Do you ever hear a song and remember exactly where you were in that moment? It is easy to think that perhaps the purpose of music is to be everything and nothing. To form a narrative. To creatively induce. To counsel. To seek respite in our conscious and subconscious. To inspire. Whether it is playing in the background or in the forefront, try to keep it ever present in your life. They say when you are happy you enjoy the music, but when you’re sad you understand the lyrics. So, listen. Grow. Repeat.
Red Hot Chili Peppers – The Getaway Warner Bros – Alternative Rock On their 11th studio album, the Red Hot Chili Peppers return with their funk-jam athleticism. The result stays within range, but is somewhat more transformative with the successful engagement of guitarist Josh Klinghoffer (replacing John Frusciante) and employment of producer/instrumentalist Brian Burton (aka Danger Mouse), replacing their usual go-to collaborator Rick Rubin. Sonically, the music works. The tome to this piece is slightly darker and more focused than predecessors, lyrically likened to the hardship of Kiedis’ recent break-up. Standout tracks include ‘Sick Love’, a collaboration with Elton John on piano with lyrics by Bernie Taupin, an uncanny partnership that works marvellously.
Frank Ocean – Blond Apple Music – Contemporary R&B We now live in an age of overt instant gratification and ubiquity. A time where not hearing about someone quickly makes us think the worst could have happened. Frank Ocean’s disappearing act over the last 4 years since his award-winning album ‘Channel Orange’, has left a void in the music world. His return attempts to brand himself as a creative force – with the release of two new albums ‘Blonde’ and a ‘visual album’ called ‘Endless’. On top of this is an oversize art magazine titled ‘Boys Don’t Cry’. The highlight however is ‘Blond’, an album that picks up where its predecessor left off. A tactful approach to soul that evolves and plays on the empathy of loneliness. The collective result is a modern reminder that sometimes the best thing you can do for your career is to maintain your mystery.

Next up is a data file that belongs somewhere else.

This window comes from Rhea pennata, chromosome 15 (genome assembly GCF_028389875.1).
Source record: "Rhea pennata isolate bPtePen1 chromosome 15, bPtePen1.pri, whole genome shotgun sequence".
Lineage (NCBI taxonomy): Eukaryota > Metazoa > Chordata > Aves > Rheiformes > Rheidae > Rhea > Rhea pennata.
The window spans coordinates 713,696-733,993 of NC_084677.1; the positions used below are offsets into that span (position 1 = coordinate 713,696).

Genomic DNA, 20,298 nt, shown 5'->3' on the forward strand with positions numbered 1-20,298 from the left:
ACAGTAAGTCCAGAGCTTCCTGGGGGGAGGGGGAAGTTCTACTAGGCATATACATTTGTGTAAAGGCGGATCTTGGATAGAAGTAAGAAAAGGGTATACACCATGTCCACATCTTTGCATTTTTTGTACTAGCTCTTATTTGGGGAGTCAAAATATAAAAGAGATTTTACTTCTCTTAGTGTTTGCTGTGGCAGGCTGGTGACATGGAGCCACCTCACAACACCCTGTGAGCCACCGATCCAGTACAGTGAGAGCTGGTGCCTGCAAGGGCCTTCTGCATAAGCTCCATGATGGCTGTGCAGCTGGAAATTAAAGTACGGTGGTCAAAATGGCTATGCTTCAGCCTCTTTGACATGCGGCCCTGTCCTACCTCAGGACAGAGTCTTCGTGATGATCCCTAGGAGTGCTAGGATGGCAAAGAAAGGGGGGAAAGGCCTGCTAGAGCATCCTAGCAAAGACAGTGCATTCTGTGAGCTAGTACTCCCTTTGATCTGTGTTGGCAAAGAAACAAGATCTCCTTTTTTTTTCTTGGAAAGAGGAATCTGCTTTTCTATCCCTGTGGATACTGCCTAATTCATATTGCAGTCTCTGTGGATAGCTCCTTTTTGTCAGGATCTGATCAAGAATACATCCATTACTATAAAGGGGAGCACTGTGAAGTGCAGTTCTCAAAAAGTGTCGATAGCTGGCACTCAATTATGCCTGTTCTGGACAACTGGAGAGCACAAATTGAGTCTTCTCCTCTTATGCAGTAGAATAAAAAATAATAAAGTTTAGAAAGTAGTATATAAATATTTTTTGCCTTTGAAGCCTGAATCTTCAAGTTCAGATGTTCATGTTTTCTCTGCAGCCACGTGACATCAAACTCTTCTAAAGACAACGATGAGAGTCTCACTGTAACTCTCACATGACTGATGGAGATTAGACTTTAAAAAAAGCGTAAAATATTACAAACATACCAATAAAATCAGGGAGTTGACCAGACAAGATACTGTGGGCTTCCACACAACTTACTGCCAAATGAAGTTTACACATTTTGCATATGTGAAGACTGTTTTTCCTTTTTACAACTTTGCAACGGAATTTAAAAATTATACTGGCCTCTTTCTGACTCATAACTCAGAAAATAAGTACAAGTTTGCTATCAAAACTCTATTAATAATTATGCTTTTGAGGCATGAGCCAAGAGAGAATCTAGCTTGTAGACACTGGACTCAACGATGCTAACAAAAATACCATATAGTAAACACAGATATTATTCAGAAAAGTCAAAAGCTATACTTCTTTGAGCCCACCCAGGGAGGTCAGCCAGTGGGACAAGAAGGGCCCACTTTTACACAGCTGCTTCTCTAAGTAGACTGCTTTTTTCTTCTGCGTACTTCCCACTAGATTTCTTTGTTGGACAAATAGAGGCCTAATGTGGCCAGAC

Sharon Jones & The Dap Kings – Miss Sharon Jones! Daptone Records – Soul / R&B Fans of Sharon Jones may need not look further than the new single track on this album “I’m Still Here”, however for a strong introduction to her career to date, this is a surefire addition to any music collection. Like many great female artists before her, Jones is part of the history of bucking the joke of music label management dominated by males who arguably lambasted and judged looks over pure talent. Jones commands attention for her powerhouse voice and knowing what to do with it. She is perhaps the biggest breakout artist of the soul revival scene for good reason, who understands soul as part of the present. This album serves as the soundtrack to a befitting documentary on her and supporting band led by Academy Award-winning filmaker Barbara Kopple.
Lydia Loveless – Real Bloodshot Records – Pop/Rock/Contemporary Singer/Songwriter Smart and fearless, serves as a poignant foundation for any artist. Loveless has been tackling this mindset and more across 4 successive records. She has traversed the tightrope between honky tonk country and rock for some time, and now shape-shifts her studio craft into a more pop-oriented sound. While this will not be your standard radio friendly fare, her lyrics and measure are more candid, honest, and eloquent than most. She is a master of narrative – bold and passionate, questioning the trustworthiness of the world, and harder yet, of her own head and heart within it.